Why Do You Need To Make A Will?

Making a will is arguably one of the most important things you can do for your family – without one, your assets will be distributed on your death as designated by the law (intestacy). It’s unlikely that this will reflect your wishes and can cause unnecessary distress and inheritance tax being payable unnecessarily. Intestacy, for example, does not confer any rights for cohabitees, step-children, friends or charities writes Suzanne Leggott of Shakespeare Martineau.

If I want to leave everything to one person, is a simple will enough?

Our advice to our clients is that a simple will is always better than no will, however, there are factors to consider before making even a simple will. For example, it’s important to consider the financial circumstances of the beneficiaries, as you could create an inheritance tax ‘headache’ for them if they have their own significant wealth, or the inheritance could adversely impact their entitlement to means-tested benefits. Consideration needs to be given as to whether they can manage the money themselves, if they are minors, or are not good with money or are mentally or physically incapable.

Beneficiaries’ circumstances can also change between the date you write your will and the date of your death. Would you want all the money to pass to your surviving spouse/civil partner and ultimately not be available to your children if your spouse remarries after your death, or needs long-term care? What age would you want any children to inherit? What happens if a beneficiary becomes bankrupt? What if they die or divorce?

Should I include a trust in my will?

If any of the above scenarios resonate with you, including a trust might be the answer. Trusts created in your will only come into existence on your death and can offer protection for your family. They can also provide inheritance tax saving opportunities. It’s important to get specialist advice about the type of trust that’s right for you and your circumstances.

Other things to consider in your will

• Tax mitigation – your will can be used as a tax planning tool if properly drafted.

• Guardians – if you have minor children, it’s important to appoint guardians.

• Executors – it’s important to select people you can trust, as they will be responsible for carrying out the terms of your will. You don’t have to use family members and an executor can also be a beneficiary. It’s advisable to have at least two executors and it’s important that they’re able to work together. If your will is complex it may be advisable to appoint a professional executor.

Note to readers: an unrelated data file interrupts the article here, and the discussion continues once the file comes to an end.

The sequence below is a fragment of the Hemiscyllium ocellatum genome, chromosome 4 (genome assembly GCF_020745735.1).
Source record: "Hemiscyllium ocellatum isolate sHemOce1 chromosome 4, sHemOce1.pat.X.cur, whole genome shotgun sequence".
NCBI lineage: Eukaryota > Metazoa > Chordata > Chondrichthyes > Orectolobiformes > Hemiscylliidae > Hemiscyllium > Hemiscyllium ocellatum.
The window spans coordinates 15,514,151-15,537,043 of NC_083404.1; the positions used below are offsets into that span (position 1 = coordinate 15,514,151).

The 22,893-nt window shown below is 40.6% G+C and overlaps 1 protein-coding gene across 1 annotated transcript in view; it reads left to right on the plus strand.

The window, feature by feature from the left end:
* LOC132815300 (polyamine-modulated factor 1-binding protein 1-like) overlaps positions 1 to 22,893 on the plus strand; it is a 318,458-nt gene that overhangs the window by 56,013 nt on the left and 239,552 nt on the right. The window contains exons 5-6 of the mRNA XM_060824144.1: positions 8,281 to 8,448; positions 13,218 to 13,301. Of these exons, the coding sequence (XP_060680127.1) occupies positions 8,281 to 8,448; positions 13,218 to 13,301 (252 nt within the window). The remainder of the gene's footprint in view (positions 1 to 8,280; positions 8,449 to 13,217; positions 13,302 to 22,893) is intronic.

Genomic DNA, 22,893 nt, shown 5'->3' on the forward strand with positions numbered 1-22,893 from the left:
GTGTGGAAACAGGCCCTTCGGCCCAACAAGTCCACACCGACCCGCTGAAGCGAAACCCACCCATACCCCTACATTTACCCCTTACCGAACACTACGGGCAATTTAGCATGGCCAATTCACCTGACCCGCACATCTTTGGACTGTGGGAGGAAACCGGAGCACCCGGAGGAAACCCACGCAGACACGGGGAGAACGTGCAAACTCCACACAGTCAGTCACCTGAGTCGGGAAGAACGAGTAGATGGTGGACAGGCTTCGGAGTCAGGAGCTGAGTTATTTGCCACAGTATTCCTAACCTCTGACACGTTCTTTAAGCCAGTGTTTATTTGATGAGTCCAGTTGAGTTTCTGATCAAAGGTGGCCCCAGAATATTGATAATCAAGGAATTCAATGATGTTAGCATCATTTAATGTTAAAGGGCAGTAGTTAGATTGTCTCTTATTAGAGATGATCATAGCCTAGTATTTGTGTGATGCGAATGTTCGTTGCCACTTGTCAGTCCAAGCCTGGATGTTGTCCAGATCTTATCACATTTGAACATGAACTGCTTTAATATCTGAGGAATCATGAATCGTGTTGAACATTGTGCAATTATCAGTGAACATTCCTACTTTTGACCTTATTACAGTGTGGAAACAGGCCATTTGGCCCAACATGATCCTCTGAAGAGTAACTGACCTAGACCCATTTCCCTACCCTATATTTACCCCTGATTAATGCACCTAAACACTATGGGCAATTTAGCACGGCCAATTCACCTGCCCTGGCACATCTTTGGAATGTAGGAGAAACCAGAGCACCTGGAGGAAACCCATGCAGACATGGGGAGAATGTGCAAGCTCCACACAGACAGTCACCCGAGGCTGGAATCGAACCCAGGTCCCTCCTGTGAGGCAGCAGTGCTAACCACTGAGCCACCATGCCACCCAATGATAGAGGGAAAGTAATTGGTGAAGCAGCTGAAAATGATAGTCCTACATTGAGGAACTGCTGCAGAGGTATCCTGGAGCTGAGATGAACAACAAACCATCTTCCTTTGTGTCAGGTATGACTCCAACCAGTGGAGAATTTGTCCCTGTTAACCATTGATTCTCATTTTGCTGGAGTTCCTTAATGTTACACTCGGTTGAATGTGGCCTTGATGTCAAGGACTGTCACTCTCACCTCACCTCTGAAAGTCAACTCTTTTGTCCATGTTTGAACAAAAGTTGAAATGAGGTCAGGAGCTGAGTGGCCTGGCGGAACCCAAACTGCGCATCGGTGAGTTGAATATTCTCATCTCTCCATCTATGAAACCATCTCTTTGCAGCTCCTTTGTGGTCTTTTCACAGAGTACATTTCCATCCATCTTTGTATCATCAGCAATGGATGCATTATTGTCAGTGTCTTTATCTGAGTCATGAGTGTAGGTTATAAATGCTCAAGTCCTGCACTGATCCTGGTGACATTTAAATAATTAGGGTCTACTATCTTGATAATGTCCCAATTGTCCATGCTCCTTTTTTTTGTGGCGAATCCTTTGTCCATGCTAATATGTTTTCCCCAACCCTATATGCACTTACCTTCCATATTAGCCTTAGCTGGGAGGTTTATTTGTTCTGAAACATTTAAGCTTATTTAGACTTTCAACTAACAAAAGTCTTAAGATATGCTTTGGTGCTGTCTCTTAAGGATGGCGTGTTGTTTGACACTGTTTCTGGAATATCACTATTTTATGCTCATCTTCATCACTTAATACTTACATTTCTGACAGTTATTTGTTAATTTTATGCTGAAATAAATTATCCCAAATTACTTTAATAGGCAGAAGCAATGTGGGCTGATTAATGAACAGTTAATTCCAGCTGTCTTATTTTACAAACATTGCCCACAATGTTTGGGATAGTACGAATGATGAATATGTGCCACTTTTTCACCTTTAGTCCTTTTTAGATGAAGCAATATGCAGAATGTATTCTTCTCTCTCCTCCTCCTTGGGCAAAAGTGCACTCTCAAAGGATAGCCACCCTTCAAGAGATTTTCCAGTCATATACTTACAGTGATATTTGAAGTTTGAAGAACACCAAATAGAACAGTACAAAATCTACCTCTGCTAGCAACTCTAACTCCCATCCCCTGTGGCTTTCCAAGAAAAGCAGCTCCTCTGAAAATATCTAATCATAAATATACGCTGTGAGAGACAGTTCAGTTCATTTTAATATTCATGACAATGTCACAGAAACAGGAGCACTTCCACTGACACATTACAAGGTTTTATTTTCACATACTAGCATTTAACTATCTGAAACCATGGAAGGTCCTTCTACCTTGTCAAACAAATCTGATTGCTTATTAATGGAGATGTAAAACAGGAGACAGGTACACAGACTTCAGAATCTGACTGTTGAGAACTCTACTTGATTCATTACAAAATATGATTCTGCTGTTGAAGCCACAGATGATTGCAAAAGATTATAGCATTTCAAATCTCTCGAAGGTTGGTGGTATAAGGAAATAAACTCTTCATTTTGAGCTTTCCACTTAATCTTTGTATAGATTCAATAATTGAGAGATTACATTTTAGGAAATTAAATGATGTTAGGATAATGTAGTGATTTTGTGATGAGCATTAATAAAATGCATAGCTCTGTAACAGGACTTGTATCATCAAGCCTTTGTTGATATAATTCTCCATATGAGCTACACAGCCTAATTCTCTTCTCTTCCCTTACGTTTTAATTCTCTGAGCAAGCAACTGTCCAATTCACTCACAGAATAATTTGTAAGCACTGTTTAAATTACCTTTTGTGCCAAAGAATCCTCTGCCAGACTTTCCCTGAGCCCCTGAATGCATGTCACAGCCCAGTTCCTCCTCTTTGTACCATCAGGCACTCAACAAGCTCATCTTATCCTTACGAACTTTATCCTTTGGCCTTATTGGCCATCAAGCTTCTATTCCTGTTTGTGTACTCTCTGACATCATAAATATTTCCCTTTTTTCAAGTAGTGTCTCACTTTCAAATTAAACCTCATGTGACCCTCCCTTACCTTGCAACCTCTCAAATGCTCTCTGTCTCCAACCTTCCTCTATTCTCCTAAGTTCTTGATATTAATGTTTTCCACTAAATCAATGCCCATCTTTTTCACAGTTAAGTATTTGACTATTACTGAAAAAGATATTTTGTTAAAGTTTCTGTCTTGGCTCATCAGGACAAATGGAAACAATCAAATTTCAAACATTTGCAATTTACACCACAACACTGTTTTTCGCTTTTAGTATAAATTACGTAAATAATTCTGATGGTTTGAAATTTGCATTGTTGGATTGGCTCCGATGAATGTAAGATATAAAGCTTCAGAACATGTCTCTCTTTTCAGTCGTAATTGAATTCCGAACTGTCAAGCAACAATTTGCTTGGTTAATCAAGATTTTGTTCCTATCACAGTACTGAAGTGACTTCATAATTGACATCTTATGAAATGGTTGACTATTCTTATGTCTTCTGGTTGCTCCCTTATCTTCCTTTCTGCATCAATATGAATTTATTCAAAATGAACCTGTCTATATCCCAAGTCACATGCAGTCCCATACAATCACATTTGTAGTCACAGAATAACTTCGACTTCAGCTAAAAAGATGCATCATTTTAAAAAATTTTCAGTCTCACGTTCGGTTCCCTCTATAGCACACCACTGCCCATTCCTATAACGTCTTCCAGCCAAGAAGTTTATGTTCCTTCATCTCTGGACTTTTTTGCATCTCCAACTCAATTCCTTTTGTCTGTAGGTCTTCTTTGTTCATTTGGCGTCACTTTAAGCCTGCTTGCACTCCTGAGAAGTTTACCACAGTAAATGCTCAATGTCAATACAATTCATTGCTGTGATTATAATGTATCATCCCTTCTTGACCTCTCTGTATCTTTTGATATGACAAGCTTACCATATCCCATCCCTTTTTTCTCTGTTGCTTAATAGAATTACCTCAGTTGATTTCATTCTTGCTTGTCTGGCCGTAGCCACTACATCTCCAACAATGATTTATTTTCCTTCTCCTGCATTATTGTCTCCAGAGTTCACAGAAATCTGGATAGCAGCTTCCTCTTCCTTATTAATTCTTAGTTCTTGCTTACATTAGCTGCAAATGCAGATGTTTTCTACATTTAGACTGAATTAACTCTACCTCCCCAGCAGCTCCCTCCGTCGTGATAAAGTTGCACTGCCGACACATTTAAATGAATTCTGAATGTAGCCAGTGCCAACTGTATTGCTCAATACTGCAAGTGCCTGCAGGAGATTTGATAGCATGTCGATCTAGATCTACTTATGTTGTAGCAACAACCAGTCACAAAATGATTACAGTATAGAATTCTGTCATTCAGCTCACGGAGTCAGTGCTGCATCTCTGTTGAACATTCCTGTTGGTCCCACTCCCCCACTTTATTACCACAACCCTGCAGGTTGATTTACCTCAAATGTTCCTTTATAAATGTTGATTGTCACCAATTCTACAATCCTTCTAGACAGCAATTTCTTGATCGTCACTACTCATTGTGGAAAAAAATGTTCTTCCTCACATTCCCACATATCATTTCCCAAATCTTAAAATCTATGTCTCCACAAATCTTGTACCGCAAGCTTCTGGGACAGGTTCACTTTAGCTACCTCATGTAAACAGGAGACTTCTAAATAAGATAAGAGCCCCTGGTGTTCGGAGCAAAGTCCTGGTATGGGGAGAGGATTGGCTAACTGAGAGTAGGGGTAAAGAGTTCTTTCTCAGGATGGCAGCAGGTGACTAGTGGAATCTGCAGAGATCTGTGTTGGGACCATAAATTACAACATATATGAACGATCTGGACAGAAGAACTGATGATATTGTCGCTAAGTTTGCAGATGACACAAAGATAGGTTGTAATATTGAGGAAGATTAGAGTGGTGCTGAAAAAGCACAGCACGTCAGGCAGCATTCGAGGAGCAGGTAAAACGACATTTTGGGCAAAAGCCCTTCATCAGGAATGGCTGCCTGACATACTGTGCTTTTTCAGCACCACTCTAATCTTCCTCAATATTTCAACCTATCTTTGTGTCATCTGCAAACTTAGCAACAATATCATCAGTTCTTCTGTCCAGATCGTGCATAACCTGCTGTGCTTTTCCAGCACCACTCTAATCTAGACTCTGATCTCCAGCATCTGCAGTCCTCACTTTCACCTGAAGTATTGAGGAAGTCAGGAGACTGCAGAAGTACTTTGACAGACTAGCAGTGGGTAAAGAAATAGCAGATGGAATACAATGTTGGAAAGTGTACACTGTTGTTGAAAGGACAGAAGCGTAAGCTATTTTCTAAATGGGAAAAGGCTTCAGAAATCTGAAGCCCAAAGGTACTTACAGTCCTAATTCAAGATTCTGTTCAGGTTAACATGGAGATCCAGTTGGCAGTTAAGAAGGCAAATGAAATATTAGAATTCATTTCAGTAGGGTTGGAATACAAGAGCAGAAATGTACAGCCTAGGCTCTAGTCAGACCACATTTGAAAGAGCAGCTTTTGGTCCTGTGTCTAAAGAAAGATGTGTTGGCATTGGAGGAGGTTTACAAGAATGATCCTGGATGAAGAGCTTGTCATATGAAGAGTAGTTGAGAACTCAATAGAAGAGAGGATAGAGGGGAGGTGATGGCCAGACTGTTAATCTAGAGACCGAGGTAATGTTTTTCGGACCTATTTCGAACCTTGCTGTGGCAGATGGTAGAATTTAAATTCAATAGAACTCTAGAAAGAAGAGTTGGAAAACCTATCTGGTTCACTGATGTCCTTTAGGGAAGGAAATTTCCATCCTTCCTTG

• Gifts to charity – you may wish to leave a sum of money to a chosen charity.

• Funeral wishes – you can leave detailed instructions or simple wishes about burial or cremation.

• Pets – you might want to make provision for your pets.

• Personal items – you might want to make specific wishes for gifts of jewellery, cars or other items.

Who can speak for me during my lifetime?

A will only speaks for you from death. An attorney, appointed under a lasting power of attorney (LPA), can act on your behalf during your lifetime. They can act on your behalf, even if you lack mental capacity,
and must act in your best interests. The power granted by an LPA ceases on death.

There are two types of LPAs – one for financial decisions and one for health and care decisions.

Your attorneys, under an LPA for financial decisions, can step in when needed to ensure your assets are protected and your bills paid. Your attorneys, under a LPA for health and care decisions, can only act if you lack capacity to make the relevant decision and you can authorise them to make decisions about life-sustaining treatment.

You should consider preparing LPAs at the same time as preparing your will – unfortunately, these are often considered at a later stage in life when it might be too late. If an LPA is not in place, an application will need to be made to the court of protection for a deputy to be appointed
if you lose mental capacity and financial decisions need to be made. This process is more complicated, and costly, and the ongoing responsibilities of a deputy are more onerous.

Estate and inheritance tax planning may be an uncomfortable thought, but it’s vital to ensure that your wishes are met on your death. Having a will and an LPA in place can make an already difficult time much easier for your family and friends.

If you would like to discuss any aspect of your estate planning, including wills, trusts and LPAs, please contact Suzanne Leggott, partner in our private client team, on 0116 257 6130 or [email protected]